As is often the case when you are the only single man in a car full of three single women, the conversation moves to dating, marriage and the inevitable “who do you think is good looking.”
Each side pitched names back and forth with the usual results. I say “LL Cool” and the women all coo about his chest and lips. They say “Kelita Smith” and I say Bernie Mac was the luckiest man on television. But eventually the conversation turned to a name that put me on the spot in a way I didn’t expect.
“Jill Scott?” my friend posed. I said she had a pretty face; and before I could say another word I was bombarded with a torrent of comments about how black men don’t appreciate plus-sized sistas, that plenty of men found Jill Scott beautiful and that my attitude contributed to a host of problems from low self esteem in girls to the break-up of the black family.
Ironically, I hadn’t said anything about Jill Scott’s weight, but the reaction of women in the car is a reflection of the real problem that the black community has about weight issues. Our obesity problem is killing us, and no amount of social badgering and whining is going to save us if we don’t take our weight problem seriously.
In a recent column, I suggested that Michelle Obama’s focus on childhood obesity as first lady was a soft-ball issue picked to avoid bringing any controversy her husband’s way. But the truth is that she might be tapping into something that is a lot more serious than many of us accept, especially in the African-American community. Obesity in America is having serious consequences on commerce, our culture and healthcare. The U.S. Department of Health and Human Services Office of Minority Health reports that 35 percent and 53 percent of African-American men and women are obese respectively.
Now bear in mind that’s obese, not overweight. Plenty of us could benefit from shedding a few pounds, but obesity is another issue entirely. The long-term health consequences to obesity, colon cancer, diabetes and heart disease are pretty well known, but the short-term costs are often ignored.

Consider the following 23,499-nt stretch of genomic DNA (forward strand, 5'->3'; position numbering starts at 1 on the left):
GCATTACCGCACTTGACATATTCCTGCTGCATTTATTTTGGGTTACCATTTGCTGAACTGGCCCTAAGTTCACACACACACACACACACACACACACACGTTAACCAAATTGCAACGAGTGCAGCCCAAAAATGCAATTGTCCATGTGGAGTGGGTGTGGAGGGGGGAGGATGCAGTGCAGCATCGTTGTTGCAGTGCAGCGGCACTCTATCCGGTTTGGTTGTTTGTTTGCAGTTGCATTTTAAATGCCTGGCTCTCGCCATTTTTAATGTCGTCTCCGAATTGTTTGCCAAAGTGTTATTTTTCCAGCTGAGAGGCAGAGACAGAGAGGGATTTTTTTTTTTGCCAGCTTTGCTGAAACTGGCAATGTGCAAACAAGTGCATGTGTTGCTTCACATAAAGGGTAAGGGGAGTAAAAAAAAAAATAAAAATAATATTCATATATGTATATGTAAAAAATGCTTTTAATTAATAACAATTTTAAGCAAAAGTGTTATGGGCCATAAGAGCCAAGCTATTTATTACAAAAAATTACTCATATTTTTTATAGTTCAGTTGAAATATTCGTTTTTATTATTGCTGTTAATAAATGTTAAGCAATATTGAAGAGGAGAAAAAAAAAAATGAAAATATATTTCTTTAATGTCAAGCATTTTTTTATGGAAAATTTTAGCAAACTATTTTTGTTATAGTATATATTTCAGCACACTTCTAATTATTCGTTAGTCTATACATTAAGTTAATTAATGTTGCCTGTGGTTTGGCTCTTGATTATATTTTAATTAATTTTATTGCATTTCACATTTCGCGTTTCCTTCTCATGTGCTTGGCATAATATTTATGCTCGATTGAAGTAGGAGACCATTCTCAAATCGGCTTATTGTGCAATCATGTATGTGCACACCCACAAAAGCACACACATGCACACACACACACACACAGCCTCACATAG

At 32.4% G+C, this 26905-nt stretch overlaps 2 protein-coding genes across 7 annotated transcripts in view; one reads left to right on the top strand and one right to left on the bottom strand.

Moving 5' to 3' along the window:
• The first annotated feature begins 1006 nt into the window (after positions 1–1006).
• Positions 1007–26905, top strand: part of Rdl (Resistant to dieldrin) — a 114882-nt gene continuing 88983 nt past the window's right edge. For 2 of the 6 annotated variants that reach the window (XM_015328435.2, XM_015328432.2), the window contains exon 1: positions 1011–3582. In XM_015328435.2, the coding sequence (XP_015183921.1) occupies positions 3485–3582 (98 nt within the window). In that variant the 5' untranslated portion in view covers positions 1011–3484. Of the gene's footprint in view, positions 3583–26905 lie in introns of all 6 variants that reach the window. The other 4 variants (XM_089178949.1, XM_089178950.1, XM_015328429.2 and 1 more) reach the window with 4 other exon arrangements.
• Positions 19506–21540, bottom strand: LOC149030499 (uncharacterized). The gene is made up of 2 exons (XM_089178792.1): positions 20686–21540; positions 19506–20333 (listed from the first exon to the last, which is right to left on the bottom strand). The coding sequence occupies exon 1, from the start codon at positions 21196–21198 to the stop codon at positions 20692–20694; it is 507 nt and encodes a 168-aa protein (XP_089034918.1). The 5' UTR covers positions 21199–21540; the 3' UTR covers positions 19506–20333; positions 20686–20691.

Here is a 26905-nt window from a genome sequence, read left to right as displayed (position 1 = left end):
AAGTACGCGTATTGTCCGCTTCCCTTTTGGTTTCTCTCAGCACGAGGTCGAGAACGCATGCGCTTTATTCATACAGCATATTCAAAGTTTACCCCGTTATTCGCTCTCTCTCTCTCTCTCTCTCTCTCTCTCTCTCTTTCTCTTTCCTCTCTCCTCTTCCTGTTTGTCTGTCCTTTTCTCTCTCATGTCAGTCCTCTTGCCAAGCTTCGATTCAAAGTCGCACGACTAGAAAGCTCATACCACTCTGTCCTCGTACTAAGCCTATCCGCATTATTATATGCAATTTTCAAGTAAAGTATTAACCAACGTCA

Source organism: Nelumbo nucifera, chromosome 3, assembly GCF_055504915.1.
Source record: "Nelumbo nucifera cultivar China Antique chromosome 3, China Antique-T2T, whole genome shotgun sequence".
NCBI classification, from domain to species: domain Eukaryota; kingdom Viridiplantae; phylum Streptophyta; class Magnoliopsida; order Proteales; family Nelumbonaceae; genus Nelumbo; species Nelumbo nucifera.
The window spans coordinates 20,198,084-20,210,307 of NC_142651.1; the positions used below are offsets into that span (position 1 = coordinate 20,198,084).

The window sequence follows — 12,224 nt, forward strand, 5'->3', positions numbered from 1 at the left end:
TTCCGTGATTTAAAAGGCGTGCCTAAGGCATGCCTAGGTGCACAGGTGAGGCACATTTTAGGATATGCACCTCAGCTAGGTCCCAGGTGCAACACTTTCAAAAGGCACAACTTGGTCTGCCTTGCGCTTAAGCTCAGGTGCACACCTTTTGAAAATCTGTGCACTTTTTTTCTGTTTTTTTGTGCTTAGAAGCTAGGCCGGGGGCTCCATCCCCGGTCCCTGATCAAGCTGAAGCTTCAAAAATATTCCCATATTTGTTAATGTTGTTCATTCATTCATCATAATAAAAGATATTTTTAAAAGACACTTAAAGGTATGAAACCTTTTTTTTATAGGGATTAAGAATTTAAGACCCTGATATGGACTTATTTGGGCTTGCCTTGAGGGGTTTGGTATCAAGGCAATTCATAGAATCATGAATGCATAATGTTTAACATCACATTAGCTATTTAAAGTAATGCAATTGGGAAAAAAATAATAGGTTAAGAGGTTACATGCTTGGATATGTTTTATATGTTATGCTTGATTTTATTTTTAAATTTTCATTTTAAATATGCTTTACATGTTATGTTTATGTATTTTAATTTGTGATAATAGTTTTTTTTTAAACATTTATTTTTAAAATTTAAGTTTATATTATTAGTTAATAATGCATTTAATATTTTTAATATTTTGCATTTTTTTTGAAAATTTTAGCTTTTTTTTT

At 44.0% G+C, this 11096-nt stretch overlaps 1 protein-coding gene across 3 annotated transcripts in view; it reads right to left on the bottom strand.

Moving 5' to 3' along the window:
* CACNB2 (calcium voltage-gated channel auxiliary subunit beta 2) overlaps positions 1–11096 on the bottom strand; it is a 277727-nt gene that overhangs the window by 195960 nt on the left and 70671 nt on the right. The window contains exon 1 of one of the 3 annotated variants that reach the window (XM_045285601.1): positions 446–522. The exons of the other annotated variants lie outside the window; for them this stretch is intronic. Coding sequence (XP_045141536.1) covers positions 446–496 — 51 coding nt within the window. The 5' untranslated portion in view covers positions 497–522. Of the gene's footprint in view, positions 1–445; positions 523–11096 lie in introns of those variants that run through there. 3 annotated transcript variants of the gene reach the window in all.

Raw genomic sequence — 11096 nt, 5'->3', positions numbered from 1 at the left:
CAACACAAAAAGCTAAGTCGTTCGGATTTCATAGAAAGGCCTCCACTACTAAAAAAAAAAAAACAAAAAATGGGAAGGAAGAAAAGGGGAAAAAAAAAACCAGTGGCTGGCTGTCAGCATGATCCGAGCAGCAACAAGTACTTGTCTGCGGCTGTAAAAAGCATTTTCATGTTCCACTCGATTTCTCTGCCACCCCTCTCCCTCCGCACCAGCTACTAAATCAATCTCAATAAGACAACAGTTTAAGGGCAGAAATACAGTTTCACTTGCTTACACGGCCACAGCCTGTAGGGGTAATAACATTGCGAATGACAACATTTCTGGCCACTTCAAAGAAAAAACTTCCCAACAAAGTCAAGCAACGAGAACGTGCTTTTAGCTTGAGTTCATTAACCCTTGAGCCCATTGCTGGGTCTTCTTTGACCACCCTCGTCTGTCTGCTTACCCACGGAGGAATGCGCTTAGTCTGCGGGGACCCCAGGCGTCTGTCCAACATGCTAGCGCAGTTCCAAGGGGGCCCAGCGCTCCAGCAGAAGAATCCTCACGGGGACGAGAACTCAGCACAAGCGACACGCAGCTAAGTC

Obesity is getting expensive. Department stores such as Lane Bryant and Today’s Man are starting to charge more for plus sizes for men and women because they know it’s harder to comparison shop for size 52 dress slacks. Airlines have started to charge obese passengers for two seats, health insurance costs go up and then there’s job discrimination.
Studies have shown that obese white women make 6 percent less a year in income than their skinny friends, even when education, experience and performance are taken into consideration. It’s even worse for black women. While men don’t suffer nearly as much wage discrimination due to obesity as women, the higher you move up the income scale, the more likely you are to be passed over for promotions and advancement as public stereotypes about ‘fat people’ affect job evaluations. These are all things that hit us in the pocket book immediately.
Being overweight is something that most of the African-American community can control with changes in diet and exercise. We’re way past simply giving up extra helpings of fried food and taking the stairs instead of the elevator. If moving to a lower fat diet, and walking up and down the stairs in your apartment complex, or walking to the grocery store with your kids instead of driving can end up saving you thousands of dollars in clothes, healthcare and denied wages over the next several years, that seems like small price to pay.
I think it’s a great thing that in the black community we can appreciate women and men of all sizes and shapes as beautiful. That, however, does not mean we can simply forget that weight problems are having a serious impact on our community.
For the record, I think Jill Scott is a pretty attractive woman, I’ve always preferred natural haired, nose ring, artsy “Freddy from a Different World” types of women. But whether we like big like Ruben Studdard and Jill Scott, or fit like Trey Songz and Gabrielle Union, we cannot continue to avoid the issue of weight in the black community. Some preferences have bigger consequences than others.